I knew nothing of the Kohala Coast before we visited. In fact, my fatal error during my first visit to the Big Island in early 2007 was booking a vacation home just south of Kona. Don’t get me wrong, the place was nice—and, most importantly, cheap—but the area couldn’t hold a candle to the wind-blown beauty of the Kohala Coast.
While the other Hawaiian isles are lush and green, the Big Island is the youngest of all and decorated by volcanoes, craters, and black lava beds that flank the coastline. The two main cities—Kailua-Kona on the west, Hilo on the east—have a combined population of just under 60,000 people, and everything in between feels wide open and empty.
At the same time, you’ll veer off the road into the resort pockets and be met with greenery and flowers that come in every color on the rainbow. We toured each of the eight Kohala Coast resorts throughout our six days on the Big Island (talk about packing it all in). I don’t do too many service-y posts, but I figured if you’re looking to vacation in the Big Island like we did, I’d give my two cents. Here’s where I’d recommend staying for each type of traveler.
Romance and/or Luxury. I’ve already raved about the Fairmont Orchid, which is where I’d stay if I were to go on a second honeymoon (always a possibility with us!)—it is above and beyond, my new favorite resort—but the Hualalai area is equally as posh (if not more expensive). Originally, we were booked at the iconic Kona Village Resort—which is still closed due to tsunami damage, possibly indefinitely—but the community is also home to the Four Seasons, too.
We didn’t get to visit the actual Four Seasons property—though it’s a Four Seasons, so it can’t be half bad, right? heh—but we went to the private community part of Hualalai, which is the area by the coast that also houses Kona Village. Guests of the Four Seasons can use Hualalai’s facilities, which includes one of the most fantastic spas I’ve ever visited, a beautiful lap pool, pilates equipment, a couple different fitness rooms, a handful of tennis courts and more. SVV and I were trying to figure out who might be open to loan us $1.5 million so we could just go ahead and buy a “winter home” at Hualalai…the place is the stuff dreams are made of! (Andy Roddick also occasionally trains there for tournaments—reason enough for me!)
Family Vacation. The Hapuna Beach Prince, where we stayed the last three nights of our time on the Big Island, definitely attracts families, but it’s nowhere near as bustling as some of the bigger family resorts. However, if you want a true beach break for your family, I’d send you to the Prince. On the other hand, for the ultimate in non-stop action, head to Waikoloa Village instead. When you pull into the neighborhood from the main highway, you’ll pass the Kings’ Shops and Queens’ Marketplace, which house departments stores like Macy’s as well as high-end designer shops like Louis Vuitton. Definitely not what I was expecting to see in a resort area on a rugged stretch of the Big Island!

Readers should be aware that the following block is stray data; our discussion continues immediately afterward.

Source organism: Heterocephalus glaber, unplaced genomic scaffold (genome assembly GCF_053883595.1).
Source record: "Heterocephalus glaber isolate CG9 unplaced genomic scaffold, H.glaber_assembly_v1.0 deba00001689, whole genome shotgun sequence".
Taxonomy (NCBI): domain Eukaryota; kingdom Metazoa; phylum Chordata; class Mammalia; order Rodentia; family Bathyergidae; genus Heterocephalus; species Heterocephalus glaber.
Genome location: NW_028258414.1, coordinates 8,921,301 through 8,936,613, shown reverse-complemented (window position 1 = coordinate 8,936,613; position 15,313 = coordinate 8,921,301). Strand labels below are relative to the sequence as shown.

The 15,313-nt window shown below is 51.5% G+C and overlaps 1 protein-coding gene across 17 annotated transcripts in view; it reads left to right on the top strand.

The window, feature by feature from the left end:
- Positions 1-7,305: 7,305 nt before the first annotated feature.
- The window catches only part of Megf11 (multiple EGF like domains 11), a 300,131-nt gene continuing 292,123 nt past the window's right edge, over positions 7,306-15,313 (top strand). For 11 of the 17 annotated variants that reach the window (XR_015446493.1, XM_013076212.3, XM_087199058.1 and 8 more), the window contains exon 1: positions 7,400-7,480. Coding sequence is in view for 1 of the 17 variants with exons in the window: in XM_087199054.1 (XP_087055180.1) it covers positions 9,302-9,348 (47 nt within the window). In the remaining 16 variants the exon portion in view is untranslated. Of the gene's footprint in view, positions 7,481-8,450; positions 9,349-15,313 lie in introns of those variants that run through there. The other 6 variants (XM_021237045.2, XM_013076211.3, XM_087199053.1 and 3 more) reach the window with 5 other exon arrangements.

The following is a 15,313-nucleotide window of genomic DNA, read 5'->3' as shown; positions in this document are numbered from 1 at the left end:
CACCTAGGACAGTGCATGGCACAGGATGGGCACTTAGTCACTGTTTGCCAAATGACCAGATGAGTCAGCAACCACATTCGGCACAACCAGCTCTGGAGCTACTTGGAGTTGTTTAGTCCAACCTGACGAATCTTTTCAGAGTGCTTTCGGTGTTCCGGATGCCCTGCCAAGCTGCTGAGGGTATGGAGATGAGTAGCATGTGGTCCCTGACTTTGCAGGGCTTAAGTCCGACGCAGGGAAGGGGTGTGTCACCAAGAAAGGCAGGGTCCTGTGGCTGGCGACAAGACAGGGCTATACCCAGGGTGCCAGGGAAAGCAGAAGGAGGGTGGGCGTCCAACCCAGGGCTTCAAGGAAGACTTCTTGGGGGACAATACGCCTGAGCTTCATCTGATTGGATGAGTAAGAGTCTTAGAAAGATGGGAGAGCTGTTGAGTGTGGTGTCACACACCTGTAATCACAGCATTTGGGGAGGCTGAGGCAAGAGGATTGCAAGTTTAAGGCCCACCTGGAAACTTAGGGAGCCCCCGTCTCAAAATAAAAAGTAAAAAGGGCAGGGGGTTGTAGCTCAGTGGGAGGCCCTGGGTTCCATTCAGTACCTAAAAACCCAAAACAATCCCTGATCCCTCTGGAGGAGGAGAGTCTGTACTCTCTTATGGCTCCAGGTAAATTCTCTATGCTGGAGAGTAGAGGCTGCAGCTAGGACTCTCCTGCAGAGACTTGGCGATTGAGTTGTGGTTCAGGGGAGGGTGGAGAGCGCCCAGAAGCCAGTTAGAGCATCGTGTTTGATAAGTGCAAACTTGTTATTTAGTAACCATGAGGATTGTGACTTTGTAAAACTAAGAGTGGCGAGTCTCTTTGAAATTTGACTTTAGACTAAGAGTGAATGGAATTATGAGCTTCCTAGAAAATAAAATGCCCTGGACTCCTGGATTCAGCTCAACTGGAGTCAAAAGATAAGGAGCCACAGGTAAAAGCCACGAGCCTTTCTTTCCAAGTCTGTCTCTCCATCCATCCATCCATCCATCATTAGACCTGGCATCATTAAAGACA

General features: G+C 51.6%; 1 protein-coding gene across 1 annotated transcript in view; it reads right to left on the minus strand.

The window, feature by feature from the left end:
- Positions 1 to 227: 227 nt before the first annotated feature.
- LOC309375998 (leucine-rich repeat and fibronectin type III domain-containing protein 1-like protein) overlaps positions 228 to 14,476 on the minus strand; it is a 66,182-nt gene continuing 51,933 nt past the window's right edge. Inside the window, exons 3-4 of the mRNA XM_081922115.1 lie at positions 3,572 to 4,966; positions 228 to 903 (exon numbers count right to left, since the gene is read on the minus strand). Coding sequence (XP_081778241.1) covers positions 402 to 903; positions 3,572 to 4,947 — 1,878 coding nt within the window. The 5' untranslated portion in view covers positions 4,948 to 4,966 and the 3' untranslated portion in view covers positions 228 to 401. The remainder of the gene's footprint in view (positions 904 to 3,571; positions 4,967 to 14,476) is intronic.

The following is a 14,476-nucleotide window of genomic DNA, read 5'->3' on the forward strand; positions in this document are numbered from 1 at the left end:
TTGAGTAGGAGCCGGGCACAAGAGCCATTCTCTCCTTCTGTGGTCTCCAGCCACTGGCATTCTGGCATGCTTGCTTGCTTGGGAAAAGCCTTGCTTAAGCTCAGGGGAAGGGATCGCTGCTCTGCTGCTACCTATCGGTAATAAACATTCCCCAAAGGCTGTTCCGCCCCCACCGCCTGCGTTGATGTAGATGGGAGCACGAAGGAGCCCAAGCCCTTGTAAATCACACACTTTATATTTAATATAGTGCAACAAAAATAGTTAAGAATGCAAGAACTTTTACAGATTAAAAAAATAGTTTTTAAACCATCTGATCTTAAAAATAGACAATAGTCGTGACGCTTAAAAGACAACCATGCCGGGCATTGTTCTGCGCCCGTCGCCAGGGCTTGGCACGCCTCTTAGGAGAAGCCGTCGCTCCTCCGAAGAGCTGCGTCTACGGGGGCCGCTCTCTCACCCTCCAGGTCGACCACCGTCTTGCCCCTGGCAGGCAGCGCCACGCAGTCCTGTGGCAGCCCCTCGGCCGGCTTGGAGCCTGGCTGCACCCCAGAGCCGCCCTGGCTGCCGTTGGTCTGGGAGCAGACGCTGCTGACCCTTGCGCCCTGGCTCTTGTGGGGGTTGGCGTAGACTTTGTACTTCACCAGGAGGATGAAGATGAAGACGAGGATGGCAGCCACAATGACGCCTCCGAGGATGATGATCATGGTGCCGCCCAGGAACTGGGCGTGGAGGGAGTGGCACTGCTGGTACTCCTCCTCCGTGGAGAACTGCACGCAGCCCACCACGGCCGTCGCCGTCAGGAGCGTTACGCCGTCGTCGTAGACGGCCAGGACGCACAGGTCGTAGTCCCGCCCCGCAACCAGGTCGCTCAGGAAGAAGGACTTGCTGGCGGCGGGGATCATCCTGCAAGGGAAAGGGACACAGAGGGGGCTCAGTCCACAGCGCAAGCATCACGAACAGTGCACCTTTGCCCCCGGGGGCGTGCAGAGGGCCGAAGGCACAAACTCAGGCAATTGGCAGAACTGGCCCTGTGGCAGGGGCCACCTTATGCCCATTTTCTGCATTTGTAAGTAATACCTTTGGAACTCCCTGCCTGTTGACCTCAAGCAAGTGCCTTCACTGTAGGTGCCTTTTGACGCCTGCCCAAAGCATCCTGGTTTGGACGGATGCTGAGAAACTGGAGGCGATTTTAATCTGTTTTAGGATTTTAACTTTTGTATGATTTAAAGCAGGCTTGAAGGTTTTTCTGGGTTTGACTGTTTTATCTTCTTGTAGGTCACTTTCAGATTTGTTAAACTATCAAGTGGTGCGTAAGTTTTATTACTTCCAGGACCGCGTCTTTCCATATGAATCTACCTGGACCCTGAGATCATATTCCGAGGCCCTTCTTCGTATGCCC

The Marriott is the first resort you’ll pass in Waikoloa Village, and it hosts a Royal Luau from 5 to 8pm each Wednesday night that is wildly popular with tourists. But the Hilton Waikoloa is arguably the most well-known spot on the Kona side—and best suited for families who like every last detail covered. Islanders call it “the Disneyland of the Big Island” and with good reason. There were canal boats and even a monorail (with three different trains) that ran through the resort every 15 minutes. Insane. I also learned that only half of its residents even pay to stay; the other half rack up HHonors points on the mainland (likely through business travel) then drain their rewards accounts to take the family on a Hawaiian vacation. That’s the way to do it, I’d say. (Speaking of, anybody have any HHonors points they want to gift me?!)
We went on a snorkel sail trip aboard a catamaran with Ocean Sports that departed from the Hilton, and while it definitely catered more toward parents and younger children—I felt like the cranky old person on board who grumbled every time a kid ran over her limbs while laying out on the boat or kicked her in the head while snorkeling—it’s only one of so many outings and activities the resort has on tap. (Plus, we saw a Hawaiian monk seal, which is apparently very rare! And whales—four humpback whales—on our journey back to the dock.)
Serene Escape. We had dinner one night at Mauna Kea Beach Hotel, the low-key sister to Hapuna Beach Prince, and it exuded that relaxed, old-money feel—fittingly, as it was founded by Rockefeller in 1965. The resort is worth a wander, as it houses hundreds of pieces of (expensive) art that seamlessly blend in with the subtle decor. Our meal at the on-site Manta Pavilion & Wine Bar was one of the best we had while there. I never did get the strength to order Kohala Coast’s signature drink, the Lava Flow (I love ice cream, but ice cream and liquor in one glass weird me out), but I did have a Blue Hawaii before dinner. Yum!
Likewise, the Mauna Lani Bay Hotel & Bungalows, which is in the same little pocket (also called Mauna Lani Bay) as the Fairmont Orchid seemed to have a quieter, more chill feel than some of the bigger resorts. They even have rescued turtles and sharks swimming around the various ponds on the grounds!
Hualalai aside, all of the resorts are open for outsiders to come in, mill about the property, dine in the resident restaurants if they wish—and oftentimes, use the spas, too—so take advantage of this and hop around the resorts a bit if you please.